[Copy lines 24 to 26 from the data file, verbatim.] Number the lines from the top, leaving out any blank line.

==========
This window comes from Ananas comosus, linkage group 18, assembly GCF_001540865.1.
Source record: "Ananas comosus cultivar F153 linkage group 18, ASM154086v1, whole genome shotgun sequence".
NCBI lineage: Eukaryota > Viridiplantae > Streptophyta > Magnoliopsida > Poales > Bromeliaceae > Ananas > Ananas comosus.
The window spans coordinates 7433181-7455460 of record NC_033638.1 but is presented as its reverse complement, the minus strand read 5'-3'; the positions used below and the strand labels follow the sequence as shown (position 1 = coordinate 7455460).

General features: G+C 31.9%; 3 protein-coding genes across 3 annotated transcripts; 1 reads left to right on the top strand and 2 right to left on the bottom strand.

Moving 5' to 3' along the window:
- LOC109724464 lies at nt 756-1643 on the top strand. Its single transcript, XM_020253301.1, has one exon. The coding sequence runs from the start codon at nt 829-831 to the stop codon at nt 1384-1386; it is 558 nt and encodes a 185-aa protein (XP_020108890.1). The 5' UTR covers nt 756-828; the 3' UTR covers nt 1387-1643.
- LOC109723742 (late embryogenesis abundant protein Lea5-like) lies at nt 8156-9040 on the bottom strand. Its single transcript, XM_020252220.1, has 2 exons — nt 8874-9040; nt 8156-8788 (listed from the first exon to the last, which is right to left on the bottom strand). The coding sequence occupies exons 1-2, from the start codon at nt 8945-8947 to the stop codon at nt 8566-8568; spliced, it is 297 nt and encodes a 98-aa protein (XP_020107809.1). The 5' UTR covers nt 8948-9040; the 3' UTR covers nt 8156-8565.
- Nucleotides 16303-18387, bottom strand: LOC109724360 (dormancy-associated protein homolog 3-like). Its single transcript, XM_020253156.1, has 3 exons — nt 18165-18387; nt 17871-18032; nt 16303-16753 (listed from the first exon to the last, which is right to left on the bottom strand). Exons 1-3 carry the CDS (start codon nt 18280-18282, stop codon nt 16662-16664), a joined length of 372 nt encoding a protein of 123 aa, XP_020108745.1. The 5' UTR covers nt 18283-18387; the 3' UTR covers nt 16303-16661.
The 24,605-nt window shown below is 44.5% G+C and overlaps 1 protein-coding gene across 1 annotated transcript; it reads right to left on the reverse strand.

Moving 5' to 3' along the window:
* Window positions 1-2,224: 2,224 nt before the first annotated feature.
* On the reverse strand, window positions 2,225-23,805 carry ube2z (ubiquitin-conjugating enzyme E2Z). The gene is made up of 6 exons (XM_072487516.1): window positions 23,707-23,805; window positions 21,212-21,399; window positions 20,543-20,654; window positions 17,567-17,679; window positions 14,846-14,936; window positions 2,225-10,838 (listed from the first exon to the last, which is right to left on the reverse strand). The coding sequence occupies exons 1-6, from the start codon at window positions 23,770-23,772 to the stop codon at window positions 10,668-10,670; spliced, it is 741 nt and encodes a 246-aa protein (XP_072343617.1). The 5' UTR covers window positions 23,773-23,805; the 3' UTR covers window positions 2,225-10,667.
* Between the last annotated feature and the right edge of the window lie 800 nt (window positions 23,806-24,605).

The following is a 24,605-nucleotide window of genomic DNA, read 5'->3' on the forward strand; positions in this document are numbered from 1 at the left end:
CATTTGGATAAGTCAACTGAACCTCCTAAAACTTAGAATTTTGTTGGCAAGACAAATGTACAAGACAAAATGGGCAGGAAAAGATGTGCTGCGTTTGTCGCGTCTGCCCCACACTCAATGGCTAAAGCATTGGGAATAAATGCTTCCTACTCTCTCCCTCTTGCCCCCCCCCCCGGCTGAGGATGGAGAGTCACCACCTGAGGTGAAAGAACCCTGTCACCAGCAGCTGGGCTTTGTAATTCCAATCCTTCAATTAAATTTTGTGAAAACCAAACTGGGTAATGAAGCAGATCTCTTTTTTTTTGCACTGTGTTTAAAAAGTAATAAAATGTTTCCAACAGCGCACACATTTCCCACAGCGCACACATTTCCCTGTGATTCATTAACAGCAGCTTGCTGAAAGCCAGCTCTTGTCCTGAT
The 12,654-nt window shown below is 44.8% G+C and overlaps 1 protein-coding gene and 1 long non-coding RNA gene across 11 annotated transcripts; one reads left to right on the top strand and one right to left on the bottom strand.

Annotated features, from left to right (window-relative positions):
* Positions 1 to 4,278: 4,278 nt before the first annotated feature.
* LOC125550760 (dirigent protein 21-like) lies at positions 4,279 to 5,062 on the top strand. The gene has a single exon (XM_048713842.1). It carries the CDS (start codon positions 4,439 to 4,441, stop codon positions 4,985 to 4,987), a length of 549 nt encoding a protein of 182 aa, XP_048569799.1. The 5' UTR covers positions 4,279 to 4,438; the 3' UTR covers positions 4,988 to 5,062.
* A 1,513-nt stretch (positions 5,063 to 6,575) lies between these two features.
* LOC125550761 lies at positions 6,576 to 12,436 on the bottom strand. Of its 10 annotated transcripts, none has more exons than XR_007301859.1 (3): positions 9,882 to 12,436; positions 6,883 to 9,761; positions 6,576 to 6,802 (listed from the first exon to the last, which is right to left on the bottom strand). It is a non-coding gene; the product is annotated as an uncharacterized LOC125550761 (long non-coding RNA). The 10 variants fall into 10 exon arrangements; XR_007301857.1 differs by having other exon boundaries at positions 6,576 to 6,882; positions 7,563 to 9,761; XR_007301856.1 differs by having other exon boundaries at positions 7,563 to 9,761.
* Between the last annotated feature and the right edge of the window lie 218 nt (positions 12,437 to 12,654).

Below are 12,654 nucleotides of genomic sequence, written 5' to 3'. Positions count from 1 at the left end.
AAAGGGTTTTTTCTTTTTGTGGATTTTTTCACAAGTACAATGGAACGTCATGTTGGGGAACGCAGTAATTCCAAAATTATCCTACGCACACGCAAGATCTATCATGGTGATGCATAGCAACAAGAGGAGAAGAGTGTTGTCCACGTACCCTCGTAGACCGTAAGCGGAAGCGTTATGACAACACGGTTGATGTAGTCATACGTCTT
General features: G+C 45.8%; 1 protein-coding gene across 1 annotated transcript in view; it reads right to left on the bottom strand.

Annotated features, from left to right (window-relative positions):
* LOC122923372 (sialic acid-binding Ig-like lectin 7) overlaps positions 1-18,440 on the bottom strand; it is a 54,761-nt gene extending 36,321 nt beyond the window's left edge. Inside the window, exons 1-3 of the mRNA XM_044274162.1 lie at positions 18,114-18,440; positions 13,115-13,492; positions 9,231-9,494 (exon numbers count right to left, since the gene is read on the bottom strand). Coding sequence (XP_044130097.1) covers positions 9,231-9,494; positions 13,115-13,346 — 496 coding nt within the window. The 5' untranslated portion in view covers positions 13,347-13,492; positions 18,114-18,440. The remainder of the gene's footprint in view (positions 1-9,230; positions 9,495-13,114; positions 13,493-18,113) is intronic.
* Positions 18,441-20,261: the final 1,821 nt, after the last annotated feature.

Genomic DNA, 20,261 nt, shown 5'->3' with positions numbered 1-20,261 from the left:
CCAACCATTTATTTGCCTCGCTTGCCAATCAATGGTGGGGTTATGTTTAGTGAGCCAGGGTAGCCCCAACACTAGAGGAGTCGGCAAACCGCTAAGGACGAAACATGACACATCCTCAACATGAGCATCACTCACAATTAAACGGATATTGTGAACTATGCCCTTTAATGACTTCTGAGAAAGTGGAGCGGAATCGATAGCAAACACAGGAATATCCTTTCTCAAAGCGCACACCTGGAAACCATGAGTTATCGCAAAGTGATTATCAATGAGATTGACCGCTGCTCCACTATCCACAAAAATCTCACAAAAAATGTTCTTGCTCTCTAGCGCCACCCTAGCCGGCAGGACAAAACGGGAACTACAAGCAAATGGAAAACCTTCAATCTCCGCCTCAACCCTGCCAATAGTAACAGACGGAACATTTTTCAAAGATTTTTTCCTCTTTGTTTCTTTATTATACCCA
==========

Below are 12,654 nucleotides of genomic sequence, written 5' to 3'. Positions count from 1 at the left end.
AAAGGGTTTTTTCTTTTTGTGGATTTTTTCACAAGTACAATGGAACGTCATGTTGGGGAACGCAGTAATTCCAAAATTATCCTACGCACACGCAAGATCTATCATGGTGATGCATAGCAACAAGAGGAGAAGAGTGTTGTCCACGTACCCTCGTAGACCGTAAGCGGAAGCGTTATGACAACACGGTTGATGTAGTCATACGTCTT
General features: G+C 45.8%; 1 protein-coding gene across 1 annotated transcript in view; it reads right to left on the bottom strand.